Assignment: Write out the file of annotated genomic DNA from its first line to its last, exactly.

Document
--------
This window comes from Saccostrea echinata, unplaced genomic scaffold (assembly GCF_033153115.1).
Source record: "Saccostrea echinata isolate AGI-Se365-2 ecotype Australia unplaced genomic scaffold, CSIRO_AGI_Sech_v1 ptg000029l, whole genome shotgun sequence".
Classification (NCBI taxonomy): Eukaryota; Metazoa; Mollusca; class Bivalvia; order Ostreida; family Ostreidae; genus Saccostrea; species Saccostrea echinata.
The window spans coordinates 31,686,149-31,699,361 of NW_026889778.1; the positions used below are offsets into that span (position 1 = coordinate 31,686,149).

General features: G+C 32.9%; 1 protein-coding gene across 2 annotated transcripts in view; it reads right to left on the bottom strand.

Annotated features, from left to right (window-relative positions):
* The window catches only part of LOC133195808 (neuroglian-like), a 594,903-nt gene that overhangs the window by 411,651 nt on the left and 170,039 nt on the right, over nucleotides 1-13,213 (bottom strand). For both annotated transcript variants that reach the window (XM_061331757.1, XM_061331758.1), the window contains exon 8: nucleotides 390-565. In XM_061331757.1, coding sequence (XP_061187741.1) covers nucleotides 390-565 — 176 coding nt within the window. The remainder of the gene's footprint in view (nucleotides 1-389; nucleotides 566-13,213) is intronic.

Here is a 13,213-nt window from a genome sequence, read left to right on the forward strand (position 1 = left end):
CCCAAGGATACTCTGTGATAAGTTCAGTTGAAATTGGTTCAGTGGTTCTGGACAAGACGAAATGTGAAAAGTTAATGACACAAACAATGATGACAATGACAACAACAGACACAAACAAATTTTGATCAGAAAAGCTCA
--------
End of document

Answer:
This window comes from Saccostrea echinata, unplaced genomic scaffold (assembly GCF_033153115.1).
Source record: "Saccostrea echinata isolate AGI-Se365-2 ecotype Australia unplaced genomic scaffold, CSIRO_AGI_Sech_v1 ptg000029l, whole genome shotgun sequence".
Classification (NCBI taxonomy): Eukaryota; Metazoa; Mollusca; class Bivalvia; order Ostreida; family Ostreidae; genus Saccostrea; species Saccostrea echinata.
The window spans coordinates 31,686,149-31,699,361 of NW_026889778.1; the positions used below are offsets into that span (position 1 = coordinate 31,686,149).

General features: G+C 32.9%; 1 protein-coding gene across 2 annotated transcripts in view; it reads right to left on the bottom strand.

Annotated features, from left to right (window-relative positions):
* The window catches only part of LOC133195808 (neuroglian-like), a 594,903-nt gene that overhangs the window by 411,651 nt on the left and 170,039 nt on the right, over nucleotides 1-13,213 (bottom strand). For both annotated transcript variants that reach the window (XM_061331757.1, XM_061331758.1), the window contains exon 8: nucleotides 390-565. In XM_061331757.1, coding sequence (XP_061187741.1) covers nucleotides 390-565 — 176 coding nt within the window. The remainder of the gene's footprint in view (nucleotides 1-389; nucleotides 566-13,213) is intronic.

Here is a 13,213-nt window from a genome sequence, read left to right on the forward strand (position 1 = left end):
CCCAAGGATACTCTGTGATAAGTTCAGTTGAAATTGGTTCAGTGGTTCTGGACAAGACGAAATGTGAAAAGTTAATGACACAAACAATGATGACAATGACAACAACAGACACAAACAAATTTTGATCAGAAAAGCTCA